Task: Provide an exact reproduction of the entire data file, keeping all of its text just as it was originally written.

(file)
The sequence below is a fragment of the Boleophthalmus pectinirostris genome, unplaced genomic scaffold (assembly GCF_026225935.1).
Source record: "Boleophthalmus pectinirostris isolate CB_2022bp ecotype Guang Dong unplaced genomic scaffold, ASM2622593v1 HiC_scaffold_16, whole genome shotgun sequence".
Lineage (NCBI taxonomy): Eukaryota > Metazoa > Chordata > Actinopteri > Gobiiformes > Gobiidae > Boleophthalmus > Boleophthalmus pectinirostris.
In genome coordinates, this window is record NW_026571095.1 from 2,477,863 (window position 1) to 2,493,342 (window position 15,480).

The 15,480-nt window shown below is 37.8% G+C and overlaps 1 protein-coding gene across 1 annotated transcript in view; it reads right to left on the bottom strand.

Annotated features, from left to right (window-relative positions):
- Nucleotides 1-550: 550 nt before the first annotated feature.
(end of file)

The sequence below is a fragment of the Boleophthalmus pectinirostris genome, unplaced genomic scaffold (assembly GCF_026225935.1).
Source record: "Boleophthalmus pectinirostris isolate CB_2022bp ecotype Guang Dong unplaced genomic scaffold, ASM2622593v1 HiC_scaffold_16, whole genome shotgun sequence".
Lineage (NCBI taxonomy): Eukaryota > Metazoa > Chordata > Actinopteri > Gobiiformes > Gobiidae > Boleophthalmus > Boleophthalmus pectinirostris.
In genome coordinates, this window is record NW_026571095.1 from 2,477,863 (window position 1) to 2,493,342 (window position 15,480).

The 15,480-nt window shown below is 37.8% G+C and overlaps 1 protein-coding gene across 1 annotated transcript in view; it reads right to left on the bottom strand.

Annotated features, from left to right (window-relative positions):
- Nucleotides 1-550: 550 nt before the first annotated feature.